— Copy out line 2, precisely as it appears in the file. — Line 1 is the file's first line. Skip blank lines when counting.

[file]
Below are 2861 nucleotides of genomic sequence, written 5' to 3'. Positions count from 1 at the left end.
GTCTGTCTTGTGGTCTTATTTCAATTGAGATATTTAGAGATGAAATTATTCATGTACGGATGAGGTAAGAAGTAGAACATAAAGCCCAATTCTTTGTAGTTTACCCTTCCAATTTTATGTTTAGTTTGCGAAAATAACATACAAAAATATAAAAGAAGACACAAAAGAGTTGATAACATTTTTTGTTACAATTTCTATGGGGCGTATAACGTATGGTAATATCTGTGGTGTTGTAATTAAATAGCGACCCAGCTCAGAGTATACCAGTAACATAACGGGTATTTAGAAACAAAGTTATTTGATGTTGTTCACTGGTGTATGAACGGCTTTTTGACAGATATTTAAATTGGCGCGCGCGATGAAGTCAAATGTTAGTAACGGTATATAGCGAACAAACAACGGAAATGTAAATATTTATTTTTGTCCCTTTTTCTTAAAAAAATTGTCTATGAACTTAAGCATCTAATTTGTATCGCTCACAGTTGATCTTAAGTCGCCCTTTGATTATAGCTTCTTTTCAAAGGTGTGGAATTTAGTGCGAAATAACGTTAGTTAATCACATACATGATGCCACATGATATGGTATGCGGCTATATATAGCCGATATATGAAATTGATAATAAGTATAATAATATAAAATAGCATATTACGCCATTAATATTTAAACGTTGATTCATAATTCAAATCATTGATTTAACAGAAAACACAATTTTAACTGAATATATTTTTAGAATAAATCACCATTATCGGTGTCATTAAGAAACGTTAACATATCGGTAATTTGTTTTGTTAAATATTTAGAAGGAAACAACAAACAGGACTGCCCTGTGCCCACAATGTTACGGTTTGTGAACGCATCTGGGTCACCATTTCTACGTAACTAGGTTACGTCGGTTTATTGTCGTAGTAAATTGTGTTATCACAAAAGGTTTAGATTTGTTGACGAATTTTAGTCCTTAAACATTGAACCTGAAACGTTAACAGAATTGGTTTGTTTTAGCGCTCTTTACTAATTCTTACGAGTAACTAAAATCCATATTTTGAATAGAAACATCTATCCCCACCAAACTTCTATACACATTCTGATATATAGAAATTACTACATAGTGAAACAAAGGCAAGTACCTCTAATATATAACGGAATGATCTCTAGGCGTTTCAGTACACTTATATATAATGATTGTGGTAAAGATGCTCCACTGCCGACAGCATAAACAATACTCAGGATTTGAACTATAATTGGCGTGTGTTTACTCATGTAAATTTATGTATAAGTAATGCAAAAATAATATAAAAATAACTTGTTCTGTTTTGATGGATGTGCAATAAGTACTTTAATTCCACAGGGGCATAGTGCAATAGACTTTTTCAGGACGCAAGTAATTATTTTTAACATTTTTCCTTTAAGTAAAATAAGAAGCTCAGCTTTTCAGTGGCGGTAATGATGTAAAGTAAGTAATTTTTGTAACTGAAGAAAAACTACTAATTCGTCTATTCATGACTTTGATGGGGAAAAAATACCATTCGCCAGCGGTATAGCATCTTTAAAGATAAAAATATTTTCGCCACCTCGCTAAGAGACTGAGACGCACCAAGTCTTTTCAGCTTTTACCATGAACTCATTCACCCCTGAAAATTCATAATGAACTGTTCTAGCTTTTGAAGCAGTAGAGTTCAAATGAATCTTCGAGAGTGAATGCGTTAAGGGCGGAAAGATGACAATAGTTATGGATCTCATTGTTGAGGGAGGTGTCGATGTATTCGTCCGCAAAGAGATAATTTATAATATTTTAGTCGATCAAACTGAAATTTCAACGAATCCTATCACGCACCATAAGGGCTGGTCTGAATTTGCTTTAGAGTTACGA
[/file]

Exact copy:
GTCTGTCTTGTGGTCTTATTTCAATTGAGATATTTAGAGATGAAATTATTCATGTACGGATGAGGTAAGAAGTAGAACATAAAGCCCAATTCTTTGTAGTTTACCCTTCCAATTTTATGTTTAGTTTGCGAAAATAACATACAAAAATATAAAAGAAGACACAAAAGAGTTGATAACATTTTTTGTTACAATTTCTATGGGGCGTATAACGTATGGTAATATCTGTGGTGTTGTAATTAAATAGCGACCCAGCTCAGAGTATACCAGTAACATAACGGGTATTTAGAAACAAAGTTATTTGATGTTGTTCACTGGTGTATGAACGGCTTTTTGACAGATATTTAAATTGGCGCGCGCGATGAAGTCAAATGTTAGTAACGGTATATAGCGAACAAACAACGGAAATGTAAATATTTATTTTTGTCCCTTTTTCTTAAAAAAATTGTCTATGAACTTAAGCATCTAATTTGTATCGCTCACAGTTGATCTTAAGTCGCCCTTTGATTATAGCTTCTTTTCAAAGGTGTGGAATTTAGTGCGAAATAACGTTAGTTAATCACATACATGATGCCACATGATATGGTATGCGGCTATATATAGCCGATATATGAAATTGATAATAAGTATAATAATATAAAATAGCATATTACGCCATTAATATTTAAACGTTGATTCATAATTCAAATCATTGATTTAACAGAAAACACAATTTTAACTGAATATATTTTTAGAATAAATCACCATTATCGGTGTCATTAAGAAACGTTAACATATCGGTAATTTGTTTTGTTAAATATTTAGAAGGAAACAACAAACAGGACTGCCCTGTGCCCACAATGTTACGGTTTGTGAACGCATCTGGGTCACCATTTCTACGTAACTAGGTTACGTCGGTTTATTGTCGTAGTAAATTGTGTTATCACAAAAGGTTTAGATTTGTTGACGAATTTTAGTCCTTAAACATTGAACCTGAAACGTTAACAGAATTGGTTTGTTTTAGCGCTCTTTACTAATTCTTACGAGTAACTAAAATCCATATTTTGAATAGAAACATCTATCCCCACCAAACTTCTATACACATTCTGATATATAGAAATTACTACATAGTGAAACAAAGGCAAGTACCTCTAATATATAACGGAATGATCTCTAGGCGTTTCAGTACACTTATATATAATGATTGTGGTAAAGATGCTCCACTGCCGACAGCATAAACAATACTCAGGATTTGAACTATAATTGGCGTGTGTTTACTCATGTAAATTTATGTATAAGTAATGCAAAAATAATATAAAAATAACTTGTTCTGTTTTGATGGATGTGCAATAAGTACTTTAATTCCACAGGGGCATAGTGCAATAGACTTTTTCAGGACGCAAGTAATTATTTTTAACATTTTTCCTTTAAGTAAAATAAGAAGCTCAGCTTTTCAGTGGCGGTAATGATGTAAAGTAAGTAATTTTTGTAACTGAAGAAAAACTACTAATTCGTCTATTCATGACTTTGATGGGGAAAAAATACCATTCGCCAGCGGTATAGCATCTTTAAAGATAAAAATATTTTCGCCACCTCGCTAAGAGACTGAGACGCACCAAGTCTTTTCAGCTTTTACCATGAACTCATTCACCCCTGAAAATTCATAATGAACTGTTCTAGCTTTTGAAGCAGTAGAGTTCAAATGAATCTTCGAGAGTGAATGCGTTAAGGGCGGAAAGATGACAATAGTTATGGATCTCATTGTTGAGGGAGGTGTCGATGTATTCGTCCGCAAAGAGATAATTTATAATATTTTAGTCGATCAAACTGAAATTTCAACGAATCCTATCACGCACCATAAGGGCTGGTCTGAATTTGCTTTAGAGTTACGA